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This person who will never fall asleep by the pool again:
"Fell asleep at the pool with a tank top on."
This impressive bathing suit outline:
This blushing boyfriend:
"Went to the beach with my boyfriend, and he insisted he didn't need any sunscreen. Five hours and an entire bottle of aloe later, this was the result."
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With the recent spate of calls to remove monuments and statues dedicated to the Confederacy and Confederate officers, certain individuals/presidents in this country have taken the stance that we shouldn't remove these monuments honoring the most treasonous, hateful event in our country's history - and for a variety of reasons.
The problem, however, is that all of the reasons are bullshit. Here's why:
1. "It's erasing history!"
To say removing monuments is the equivalent of "erasing history" means one of two things:
You don't know a lot about history if all of your knowledge about history comes from statues
You have never heard of books, museums, documentaries, or any written record of past events
Monuments do not serve to teach history - they are representative iconography meant to elicit an emotional response. The emotional response of things like the Vietnam War Memorial are to remember those who died and sacrificed themselves in the name of their country, while also not celebrating the war itself. It's without heroic statues or anything like that - it's a somber reminder of those we lost. The emotional response offered by Confederate statues of generals and officers is one of honor and respect - General Robert E. Lee looking brave and powerful riding atop his horse, for example. It's not a somber reflection on the horrors of the war fought by the Confederacy in the name of slavery. It offers no critical view of Lee's actions or the men who died fighting for a traitorous rebellion. It's meant to say "Robert E. Lee sure was a noble, great man." And the reality is that THAT view is closer to erasing history than removing the statue.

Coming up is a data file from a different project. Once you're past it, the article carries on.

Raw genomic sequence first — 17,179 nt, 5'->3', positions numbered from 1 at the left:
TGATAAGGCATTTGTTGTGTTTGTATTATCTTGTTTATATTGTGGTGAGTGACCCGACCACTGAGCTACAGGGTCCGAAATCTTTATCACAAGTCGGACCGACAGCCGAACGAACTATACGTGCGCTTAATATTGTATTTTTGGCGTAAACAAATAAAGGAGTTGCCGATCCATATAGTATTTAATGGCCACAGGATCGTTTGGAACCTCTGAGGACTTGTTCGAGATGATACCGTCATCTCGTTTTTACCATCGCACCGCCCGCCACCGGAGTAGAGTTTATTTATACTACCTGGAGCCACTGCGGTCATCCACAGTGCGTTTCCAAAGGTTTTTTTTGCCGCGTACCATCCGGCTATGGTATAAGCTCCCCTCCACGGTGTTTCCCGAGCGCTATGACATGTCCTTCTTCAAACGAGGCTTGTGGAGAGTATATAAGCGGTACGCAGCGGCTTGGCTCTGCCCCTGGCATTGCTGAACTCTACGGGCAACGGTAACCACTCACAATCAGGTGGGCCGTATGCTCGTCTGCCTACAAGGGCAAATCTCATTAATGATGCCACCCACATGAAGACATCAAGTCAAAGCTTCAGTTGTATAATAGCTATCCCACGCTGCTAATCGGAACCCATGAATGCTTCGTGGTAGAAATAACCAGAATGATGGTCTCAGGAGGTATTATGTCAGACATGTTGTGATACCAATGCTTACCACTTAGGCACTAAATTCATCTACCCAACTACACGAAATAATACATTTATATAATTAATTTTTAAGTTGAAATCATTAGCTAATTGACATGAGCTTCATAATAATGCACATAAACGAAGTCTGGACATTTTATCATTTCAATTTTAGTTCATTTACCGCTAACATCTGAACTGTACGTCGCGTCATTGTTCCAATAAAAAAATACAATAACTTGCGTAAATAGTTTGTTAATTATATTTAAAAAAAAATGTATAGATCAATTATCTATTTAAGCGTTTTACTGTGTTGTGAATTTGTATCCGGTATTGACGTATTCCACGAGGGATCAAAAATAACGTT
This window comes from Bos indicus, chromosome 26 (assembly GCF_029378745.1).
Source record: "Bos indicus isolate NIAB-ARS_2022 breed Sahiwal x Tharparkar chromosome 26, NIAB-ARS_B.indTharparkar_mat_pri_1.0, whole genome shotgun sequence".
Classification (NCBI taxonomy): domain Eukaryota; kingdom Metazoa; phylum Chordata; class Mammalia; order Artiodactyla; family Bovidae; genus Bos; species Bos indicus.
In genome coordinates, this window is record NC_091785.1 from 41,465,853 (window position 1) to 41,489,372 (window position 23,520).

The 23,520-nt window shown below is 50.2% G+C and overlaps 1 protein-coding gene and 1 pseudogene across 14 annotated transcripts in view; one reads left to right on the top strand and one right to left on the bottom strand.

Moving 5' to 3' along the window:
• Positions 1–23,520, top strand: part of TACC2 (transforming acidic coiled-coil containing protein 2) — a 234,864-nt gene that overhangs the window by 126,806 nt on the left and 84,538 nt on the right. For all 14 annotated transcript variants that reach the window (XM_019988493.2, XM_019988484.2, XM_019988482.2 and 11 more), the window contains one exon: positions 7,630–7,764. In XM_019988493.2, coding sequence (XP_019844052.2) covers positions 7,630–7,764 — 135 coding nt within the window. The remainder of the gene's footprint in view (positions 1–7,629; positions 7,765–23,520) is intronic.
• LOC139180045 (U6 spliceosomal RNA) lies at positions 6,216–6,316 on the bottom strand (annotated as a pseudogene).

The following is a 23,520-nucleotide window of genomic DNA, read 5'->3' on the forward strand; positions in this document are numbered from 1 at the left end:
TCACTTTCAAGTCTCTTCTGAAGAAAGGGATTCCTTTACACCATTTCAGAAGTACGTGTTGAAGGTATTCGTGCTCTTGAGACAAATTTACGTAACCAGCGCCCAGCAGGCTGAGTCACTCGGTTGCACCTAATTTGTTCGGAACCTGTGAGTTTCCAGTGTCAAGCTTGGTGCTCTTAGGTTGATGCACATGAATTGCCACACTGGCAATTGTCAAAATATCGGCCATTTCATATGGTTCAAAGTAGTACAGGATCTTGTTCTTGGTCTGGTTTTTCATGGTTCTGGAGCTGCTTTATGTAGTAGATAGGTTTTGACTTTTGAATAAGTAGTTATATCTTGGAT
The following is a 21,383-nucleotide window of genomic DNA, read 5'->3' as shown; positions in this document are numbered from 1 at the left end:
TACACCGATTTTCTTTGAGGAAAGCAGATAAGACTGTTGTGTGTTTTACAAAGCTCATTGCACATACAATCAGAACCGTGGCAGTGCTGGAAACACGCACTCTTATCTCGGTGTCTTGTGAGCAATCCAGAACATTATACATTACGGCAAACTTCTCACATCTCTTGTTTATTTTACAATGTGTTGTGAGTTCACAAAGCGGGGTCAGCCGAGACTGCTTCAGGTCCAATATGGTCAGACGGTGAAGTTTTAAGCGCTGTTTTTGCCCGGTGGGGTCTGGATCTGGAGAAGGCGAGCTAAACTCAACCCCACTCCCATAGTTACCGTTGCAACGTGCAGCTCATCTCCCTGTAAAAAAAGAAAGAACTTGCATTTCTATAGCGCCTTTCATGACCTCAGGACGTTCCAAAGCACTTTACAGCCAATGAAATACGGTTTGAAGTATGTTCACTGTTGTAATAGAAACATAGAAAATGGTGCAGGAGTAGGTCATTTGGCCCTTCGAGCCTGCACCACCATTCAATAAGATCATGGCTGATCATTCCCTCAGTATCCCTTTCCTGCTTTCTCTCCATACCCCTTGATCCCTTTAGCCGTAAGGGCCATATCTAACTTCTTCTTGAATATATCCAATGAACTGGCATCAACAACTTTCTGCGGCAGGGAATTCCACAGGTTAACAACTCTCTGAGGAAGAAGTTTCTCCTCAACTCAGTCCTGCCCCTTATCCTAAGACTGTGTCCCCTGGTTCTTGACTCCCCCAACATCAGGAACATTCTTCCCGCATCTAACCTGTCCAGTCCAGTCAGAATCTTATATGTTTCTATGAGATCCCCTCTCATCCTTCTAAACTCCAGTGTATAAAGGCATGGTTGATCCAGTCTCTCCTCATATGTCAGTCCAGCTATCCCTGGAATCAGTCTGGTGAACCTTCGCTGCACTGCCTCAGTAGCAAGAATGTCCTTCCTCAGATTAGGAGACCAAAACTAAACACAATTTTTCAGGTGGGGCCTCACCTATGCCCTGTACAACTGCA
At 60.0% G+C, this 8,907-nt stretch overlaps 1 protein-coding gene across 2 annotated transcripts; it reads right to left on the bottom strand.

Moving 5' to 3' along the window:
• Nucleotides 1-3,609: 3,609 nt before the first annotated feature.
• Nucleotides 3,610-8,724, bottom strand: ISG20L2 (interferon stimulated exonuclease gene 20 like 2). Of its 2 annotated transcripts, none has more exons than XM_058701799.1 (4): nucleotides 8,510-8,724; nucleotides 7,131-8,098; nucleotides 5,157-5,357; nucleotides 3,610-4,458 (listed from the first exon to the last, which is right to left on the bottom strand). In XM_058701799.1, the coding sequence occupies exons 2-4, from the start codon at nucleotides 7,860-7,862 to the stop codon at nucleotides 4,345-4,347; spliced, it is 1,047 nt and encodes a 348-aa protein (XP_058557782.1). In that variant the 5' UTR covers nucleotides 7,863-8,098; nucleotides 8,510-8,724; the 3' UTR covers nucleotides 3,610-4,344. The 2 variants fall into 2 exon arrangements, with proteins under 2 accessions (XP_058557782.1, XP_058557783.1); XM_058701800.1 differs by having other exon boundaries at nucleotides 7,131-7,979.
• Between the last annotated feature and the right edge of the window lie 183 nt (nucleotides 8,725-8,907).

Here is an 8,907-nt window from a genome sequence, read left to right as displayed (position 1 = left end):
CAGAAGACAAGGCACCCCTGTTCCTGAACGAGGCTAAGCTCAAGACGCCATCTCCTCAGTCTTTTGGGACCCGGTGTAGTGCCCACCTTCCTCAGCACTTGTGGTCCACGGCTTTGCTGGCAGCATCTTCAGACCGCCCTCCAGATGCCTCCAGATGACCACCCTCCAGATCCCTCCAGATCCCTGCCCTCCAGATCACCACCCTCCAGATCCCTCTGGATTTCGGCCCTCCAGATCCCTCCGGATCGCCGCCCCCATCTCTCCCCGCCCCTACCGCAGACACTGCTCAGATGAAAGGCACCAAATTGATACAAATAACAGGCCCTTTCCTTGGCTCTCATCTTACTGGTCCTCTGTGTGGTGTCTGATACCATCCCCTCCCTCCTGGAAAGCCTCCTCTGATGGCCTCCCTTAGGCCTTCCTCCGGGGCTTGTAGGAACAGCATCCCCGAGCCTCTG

The history of the Civil War and the Confederacy is well-preserved - there are countless books, memoirs, histories, and letters that offer a full view of the time period, and in much more detail than you would get from a statue. There are museums filled with information, documentaries (notably an extensive, incredible one by Ken Burns), and more. Taking down a statue does nothing but get rid of an eyesore that lionizes a traitor.
2. "It's about heritage, not hate!"
The "heritage" represented by Confederate monuments and statues falls into two categories:
The Confederacy was built on the idea that people had the right to own slaves, that people could be property. You can argue "states' rights" forever, but the context you're leaving out is the right that was at the center of everything was the RIGHT TO OWN SLAVES.
The crux of the Confederacy was treating African-Americans as subhuman - tormenting and torturing them, levels of cruelty that knew no bounds. And celebrating the ones who fought to keep that status quo is not the kind of heritage that should be celebrated. Look to Germany - there's no question that the Third Reich is technically part of the "heritage" of many Germans, but they have the wherewithal to understand it's part of their heritage that they should be ASHAMED of, not something they should take pride in. Not all parts [...]